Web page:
U.S. stocks have opened with heavy losses on Monday morning, as anticipated, following the decision by Standard & Poor’s on Friday to downgrade the U.S. government’s long-term credit rating to AA+ from AAA.

In opening minutes of trading, the Dow Jones Industrial Average is down 1.2 percent, S&P 500 has slid 2.2 percent and Nasdaq has fallen 3.1 percent.

Meanwhile, crude oil futures have tumbled more than 3.7 percent to about $83.64 per barrel, while gold is surging 2.8 percent to about $1,695 per ounce (just beneath its all-time high).

Treasury yields have slipped to 2.47 percent, as investors seek safe-haven assets (despite the fact that it was these securities that were, in fact, downgraded).

David Bianco, Chief U.S. Equity Strategist at Bank of America-Merrill Lynch wrote in a report that there might be some cause for relief among harried equity investors.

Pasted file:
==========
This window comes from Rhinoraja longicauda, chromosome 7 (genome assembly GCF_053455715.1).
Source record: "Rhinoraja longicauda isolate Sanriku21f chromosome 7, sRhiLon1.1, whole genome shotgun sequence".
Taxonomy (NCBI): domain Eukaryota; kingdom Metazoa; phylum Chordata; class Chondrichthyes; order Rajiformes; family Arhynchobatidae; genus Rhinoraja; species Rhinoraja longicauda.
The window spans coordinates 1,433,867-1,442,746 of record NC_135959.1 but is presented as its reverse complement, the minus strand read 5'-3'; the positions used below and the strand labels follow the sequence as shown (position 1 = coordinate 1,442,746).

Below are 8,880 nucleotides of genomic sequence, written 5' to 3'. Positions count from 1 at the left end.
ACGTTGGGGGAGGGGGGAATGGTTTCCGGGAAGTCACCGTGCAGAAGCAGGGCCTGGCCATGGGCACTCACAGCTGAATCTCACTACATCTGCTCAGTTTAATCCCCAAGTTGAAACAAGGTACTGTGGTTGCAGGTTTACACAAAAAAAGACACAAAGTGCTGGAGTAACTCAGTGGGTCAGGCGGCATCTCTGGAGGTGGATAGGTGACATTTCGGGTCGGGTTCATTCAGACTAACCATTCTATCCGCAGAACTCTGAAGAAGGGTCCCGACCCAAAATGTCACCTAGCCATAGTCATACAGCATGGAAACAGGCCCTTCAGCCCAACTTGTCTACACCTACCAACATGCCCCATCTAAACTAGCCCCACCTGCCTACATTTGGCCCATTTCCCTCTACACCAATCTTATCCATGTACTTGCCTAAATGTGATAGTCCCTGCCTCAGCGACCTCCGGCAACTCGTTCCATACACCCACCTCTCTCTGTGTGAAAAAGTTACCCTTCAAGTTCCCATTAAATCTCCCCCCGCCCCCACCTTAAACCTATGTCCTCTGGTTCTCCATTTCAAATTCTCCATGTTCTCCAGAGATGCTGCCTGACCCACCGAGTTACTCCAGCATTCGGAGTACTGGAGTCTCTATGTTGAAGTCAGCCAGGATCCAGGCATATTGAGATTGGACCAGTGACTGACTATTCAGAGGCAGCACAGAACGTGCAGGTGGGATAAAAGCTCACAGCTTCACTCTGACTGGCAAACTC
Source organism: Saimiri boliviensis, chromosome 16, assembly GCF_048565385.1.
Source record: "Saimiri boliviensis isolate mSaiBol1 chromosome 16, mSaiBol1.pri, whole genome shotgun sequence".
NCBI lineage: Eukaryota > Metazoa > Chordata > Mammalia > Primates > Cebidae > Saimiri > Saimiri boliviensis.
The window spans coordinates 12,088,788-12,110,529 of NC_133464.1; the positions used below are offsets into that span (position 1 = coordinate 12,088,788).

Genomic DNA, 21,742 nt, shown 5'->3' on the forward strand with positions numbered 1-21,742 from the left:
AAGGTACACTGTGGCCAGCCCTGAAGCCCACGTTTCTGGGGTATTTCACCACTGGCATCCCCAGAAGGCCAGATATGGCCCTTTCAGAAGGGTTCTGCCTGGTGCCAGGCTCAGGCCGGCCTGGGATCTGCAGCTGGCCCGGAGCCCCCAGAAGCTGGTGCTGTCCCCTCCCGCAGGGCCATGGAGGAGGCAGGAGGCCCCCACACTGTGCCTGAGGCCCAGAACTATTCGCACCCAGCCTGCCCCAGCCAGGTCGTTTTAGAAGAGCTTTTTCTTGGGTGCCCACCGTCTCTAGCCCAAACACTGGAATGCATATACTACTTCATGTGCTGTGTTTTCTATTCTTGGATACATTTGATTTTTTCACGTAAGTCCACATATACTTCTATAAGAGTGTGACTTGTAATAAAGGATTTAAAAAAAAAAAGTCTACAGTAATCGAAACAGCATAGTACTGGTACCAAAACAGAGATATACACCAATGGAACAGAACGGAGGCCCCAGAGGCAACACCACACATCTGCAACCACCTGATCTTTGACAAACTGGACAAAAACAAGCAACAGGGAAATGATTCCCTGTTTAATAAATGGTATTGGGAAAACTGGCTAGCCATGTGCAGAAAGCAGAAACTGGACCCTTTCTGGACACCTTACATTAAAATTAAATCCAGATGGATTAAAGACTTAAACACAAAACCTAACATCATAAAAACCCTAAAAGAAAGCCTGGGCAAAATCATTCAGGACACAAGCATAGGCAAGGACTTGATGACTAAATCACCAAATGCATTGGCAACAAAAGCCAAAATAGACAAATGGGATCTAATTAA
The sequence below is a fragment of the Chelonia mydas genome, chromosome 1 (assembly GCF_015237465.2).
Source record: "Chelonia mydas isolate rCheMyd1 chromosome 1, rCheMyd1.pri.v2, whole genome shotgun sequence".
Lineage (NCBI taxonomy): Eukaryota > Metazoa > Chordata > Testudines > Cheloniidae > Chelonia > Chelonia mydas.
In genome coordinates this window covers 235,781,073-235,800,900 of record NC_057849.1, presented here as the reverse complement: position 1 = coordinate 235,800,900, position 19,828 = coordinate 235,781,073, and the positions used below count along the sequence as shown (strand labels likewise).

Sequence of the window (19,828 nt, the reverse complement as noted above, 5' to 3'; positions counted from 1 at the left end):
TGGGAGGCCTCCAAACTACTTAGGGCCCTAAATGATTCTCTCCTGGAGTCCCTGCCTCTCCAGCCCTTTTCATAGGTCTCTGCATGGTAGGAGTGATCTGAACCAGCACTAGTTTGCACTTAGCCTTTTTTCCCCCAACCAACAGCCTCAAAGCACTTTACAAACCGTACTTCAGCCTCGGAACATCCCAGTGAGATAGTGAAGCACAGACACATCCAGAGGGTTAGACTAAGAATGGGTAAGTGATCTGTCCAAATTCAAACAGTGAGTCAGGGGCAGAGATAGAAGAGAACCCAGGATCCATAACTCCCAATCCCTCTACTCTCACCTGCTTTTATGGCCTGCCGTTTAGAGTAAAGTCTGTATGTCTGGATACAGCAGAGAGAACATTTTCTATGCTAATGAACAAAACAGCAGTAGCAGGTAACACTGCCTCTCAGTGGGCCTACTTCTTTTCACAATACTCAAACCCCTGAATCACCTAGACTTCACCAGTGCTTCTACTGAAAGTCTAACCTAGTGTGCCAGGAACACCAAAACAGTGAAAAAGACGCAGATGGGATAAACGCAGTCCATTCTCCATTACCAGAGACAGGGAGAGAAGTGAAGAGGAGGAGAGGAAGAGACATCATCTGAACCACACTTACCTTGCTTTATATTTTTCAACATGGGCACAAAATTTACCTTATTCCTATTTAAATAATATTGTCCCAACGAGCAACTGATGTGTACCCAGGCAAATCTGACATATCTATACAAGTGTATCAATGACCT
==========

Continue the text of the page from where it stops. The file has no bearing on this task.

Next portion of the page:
“We have always said that the stock market's reaction to a US rating downgrade would depend on the bond market, and that a muted bond market reaction would lead to a small but recoverable stock market decline,” he said.

“But given the S&P 500's steep decline last week, we think it is very possible that stocks will stage a respectable ‘on the news’ rally this week provided fixed income markets simply stay orderly.”

Bianco added, however, that a key question in assessing how much stocks may rebound in coming days - or decline further -is whether the rating downgrade, or anything else, will tip the US into recession in the near-term?

“We do not expect this correction to turn into a bear market, and we reiterate our 1400 S&P 500 year-end target,” he noted.